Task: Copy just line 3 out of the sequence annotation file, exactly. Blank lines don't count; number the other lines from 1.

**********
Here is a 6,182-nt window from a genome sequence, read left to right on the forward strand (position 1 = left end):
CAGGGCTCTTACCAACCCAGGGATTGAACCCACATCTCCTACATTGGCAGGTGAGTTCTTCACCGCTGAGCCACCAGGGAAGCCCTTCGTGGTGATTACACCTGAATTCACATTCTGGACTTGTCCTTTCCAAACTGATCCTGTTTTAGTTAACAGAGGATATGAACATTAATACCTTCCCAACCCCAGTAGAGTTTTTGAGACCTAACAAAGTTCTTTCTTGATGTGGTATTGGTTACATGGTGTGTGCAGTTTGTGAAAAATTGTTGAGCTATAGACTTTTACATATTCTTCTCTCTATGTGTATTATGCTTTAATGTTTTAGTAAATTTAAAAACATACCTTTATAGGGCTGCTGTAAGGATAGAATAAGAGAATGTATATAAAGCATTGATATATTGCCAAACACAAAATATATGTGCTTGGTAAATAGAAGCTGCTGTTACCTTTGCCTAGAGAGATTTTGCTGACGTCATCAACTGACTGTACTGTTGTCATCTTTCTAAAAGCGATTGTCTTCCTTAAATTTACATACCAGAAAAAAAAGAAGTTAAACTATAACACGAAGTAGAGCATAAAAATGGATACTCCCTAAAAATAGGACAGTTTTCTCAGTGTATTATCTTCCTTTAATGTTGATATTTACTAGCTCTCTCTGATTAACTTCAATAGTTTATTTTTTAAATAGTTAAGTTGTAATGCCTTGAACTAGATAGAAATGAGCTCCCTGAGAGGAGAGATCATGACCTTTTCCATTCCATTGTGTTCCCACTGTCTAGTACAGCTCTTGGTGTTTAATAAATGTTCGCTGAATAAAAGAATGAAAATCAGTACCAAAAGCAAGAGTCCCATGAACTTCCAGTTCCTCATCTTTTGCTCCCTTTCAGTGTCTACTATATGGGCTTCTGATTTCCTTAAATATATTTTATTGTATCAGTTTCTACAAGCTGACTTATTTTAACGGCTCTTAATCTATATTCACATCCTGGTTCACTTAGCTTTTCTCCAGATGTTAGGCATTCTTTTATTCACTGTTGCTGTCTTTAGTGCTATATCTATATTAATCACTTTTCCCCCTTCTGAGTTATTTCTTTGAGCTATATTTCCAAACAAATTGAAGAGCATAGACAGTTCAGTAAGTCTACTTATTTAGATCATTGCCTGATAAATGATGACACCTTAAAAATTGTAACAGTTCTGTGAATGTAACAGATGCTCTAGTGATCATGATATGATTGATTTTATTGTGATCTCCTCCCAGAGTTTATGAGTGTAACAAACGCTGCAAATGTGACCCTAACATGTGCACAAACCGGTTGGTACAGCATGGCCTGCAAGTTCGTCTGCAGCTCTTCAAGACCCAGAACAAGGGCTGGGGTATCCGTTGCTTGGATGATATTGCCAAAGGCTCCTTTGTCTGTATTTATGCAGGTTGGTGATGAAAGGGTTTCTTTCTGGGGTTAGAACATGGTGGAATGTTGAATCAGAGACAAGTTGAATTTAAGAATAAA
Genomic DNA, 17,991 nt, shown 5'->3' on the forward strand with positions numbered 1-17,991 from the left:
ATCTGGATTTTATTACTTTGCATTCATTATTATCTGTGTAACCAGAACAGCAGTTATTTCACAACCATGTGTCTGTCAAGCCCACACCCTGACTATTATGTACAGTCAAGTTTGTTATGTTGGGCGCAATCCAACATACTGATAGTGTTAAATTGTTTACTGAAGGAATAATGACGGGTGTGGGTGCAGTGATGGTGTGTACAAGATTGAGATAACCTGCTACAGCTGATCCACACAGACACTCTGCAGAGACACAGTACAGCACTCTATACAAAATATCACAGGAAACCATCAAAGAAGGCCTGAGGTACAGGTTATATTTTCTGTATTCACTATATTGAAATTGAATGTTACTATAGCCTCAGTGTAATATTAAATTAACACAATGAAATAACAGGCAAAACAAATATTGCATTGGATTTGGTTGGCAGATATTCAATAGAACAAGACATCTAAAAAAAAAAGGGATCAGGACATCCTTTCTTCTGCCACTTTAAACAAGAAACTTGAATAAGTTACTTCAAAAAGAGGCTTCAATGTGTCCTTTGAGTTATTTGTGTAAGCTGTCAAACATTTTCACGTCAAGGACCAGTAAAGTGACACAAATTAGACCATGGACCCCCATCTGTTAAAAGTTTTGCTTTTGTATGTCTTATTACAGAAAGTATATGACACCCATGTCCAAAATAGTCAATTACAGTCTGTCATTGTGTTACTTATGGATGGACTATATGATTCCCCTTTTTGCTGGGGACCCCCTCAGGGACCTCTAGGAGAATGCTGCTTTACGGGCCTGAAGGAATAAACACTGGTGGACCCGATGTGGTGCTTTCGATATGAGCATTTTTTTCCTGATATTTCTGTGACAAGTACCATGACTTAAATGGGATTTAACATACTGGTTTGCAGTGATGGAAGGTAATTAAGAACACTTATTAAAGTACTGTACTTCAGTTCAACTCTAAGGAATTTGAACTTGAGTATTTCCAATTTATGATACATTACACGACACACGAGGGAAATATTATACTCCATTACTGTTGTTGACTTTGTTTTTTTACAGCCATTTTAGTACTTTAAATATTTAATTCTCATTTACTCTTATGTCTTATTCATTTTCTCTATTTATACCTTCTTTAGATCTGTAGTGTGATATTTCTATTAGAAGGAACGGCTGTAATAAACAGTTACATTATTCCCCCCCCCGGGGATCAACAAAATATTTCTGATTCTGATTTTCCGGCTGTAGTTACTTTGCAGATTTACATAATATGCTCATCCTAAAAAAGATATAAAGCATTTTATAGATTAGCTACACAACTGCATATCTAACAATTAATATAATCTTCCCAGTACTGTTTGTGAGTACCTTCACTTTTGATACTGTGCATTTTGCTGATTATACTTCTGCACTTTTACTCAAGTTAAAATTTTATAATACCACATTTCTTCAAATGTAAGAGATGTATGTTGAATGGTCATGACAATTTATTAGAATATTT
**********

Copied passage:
Genomic DNA, 17,991 nt, shown 5'->3' on the forward strand with positions numbered 1-17,991 from the left: